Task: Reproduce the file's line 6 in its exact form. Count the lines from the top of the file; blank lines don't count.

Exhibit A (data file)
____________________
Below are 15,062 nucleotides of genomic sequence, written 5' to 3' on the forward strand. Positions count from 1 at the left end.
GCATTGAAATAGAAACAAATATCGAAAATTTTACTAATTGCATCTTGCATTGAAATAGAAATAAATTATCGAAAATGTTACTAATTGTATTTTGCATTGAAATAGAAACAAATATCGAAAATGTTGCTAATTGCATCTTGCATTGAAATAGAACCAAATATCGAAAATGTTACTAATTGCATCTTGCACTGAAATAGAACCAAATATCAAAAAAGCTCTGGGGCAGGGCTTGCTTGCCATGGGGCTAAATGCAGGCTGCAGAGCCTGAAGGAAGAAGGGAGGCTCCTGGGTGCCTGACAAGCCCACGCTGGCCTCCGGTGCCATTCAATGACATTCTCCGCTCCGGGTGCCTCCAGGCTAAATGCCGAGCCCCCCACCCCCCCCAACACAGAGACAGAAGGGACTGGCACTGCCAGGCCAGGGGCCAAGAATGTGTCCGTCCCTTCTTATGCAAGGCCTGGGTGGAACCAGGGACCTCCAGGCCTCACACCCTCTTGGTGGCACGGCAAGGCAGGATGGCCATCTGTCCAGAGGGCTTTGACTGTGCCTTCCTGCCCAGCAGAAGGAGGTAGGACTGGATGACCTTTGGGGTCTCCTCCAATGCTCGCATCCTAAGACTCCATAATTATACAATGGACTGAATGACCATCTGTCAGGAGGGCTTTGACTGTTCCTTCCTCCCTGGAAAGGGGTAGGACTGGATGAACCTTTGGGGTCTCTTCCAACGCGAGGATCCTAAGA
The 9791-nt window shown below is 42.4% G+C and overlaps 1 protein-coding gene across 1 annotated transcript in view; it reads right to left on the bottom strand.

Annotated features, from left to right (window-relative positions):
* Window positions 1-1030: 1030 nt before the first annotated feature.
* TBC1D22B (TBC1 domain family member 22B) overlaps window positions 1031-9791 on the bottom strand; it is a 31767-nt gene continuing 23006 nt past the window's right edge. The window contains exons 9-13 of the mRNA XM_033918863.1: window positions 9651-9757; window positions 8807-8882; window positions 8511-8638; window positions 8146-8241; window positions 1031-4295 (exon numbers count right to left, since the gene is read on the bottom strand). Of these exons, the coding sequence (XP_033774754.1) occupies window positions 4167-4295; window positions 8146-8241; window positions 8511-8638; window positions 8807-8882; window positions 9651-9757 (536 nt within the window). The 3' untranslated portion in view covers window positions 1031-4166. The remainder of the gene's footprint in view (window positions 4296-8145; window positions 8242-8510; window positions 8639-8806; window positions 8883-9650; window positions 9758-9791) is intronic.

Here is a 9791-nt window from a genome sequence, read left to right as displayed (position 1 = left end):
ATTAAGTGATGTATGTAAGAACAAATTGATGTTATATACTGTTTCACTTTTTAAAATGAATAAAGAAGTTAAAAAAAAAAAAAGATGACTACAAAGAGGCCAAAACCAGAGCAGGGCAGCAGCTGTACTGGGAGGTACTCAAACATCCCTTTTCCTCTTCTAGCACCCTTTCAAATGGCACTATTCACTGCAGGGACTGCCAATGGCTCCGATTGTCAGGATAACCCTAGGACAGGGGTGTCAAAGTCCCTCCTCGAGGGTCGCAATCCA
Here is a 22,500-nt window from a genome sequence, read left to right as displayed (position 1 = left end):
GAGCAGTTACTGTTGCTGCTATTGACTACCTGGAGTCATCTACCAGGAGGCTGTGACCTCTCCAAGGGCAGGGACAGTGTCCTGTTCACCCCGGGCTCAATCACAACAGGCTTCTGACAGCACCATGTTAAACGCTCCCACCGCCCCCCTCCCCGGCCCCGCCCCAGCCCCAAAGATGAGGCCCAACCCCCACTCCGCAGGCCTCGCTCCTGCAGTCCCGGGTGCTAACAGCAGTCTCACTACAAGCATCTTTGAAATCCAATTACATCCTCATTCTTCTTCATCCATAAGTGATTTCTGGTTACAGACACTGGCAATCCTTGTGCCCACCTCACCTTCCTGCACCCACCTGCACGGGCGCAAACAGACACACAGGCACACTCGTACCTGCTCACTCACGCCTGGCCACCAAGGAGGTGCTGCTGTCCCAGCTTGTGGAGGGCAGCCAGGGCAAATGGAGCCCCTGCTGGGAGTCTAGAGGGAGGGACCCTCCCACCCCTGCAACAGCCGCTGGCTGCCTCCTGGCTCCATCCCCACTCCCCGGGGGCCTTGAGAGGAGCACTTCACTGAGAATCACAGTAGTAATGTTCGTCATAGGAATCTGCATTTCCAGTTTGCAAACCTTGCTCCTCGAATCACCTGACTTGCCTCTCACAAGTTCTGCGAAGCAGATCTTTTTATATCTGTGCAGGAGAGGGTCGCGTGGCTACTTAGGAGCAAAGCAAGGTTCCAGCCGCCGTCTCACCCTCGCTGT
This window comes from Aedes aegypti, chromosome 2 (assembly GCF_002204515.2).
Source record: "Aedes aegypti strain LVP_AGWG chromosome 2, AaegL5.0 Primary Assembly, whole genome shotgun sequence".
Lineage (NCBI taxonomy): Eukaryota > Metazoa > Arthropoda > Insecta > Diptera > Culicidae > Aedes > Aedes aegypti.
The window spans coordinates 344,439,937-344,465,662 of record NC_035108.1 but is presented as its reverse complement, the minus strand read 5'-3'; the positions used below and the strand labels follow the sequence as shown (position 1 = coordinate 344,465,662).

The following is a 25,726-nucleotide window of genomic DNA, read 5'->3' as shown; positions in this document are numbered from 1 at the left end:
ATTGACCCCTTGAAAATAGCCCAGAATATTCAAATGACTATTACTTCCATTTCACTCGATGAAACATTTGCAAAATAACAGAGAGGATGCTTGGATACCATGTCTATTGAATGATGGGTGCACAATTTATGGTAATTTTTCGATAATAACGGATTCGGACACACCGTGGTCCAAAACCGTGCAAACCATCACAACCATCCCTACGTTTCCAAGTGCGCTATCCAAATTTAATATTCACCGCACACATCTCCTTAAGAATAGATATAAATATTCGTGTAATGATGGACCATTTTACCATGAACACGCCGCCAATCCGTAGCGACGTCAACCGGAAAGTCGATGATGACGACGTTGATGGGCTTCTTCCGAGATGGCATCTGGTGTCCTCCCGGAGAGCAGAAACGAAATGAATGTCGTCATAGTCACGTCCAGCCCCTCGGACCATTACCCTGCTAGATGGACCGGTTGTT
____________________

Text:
* TBC1D22B (TBC1 domain family member 22B) overlaps window positions 1031-9791 on the bottom strand; it is a 31767-nt gene continuing 23006 nt past the window's right edge. The window contains exons 9-13 of the mRNA XM_033918863.1: window positions 9651-9757; window positions 8807-8882; window positions 8511-8638; window positions 8146-8241; window positions 1031-4295 (exon numbers count right to left, since the gene is read on the bottom strand). Of these exons, the coding sequence (XP_033774754.1) occupies window positions 4167-4295; window positions 8146-8241; window positions 8511-8638; window positions 8807-8882; window positions 9651-9757 (536 nt within the window). The 3' untranslated portion in view covers window positions 1031-4166. The remainder of the gene's footprint in view (window positions 4296-8145; window positions 8242-8510; window positions 8639-8806; window positions 8883-9650; window positions 9758-9791) is intronic.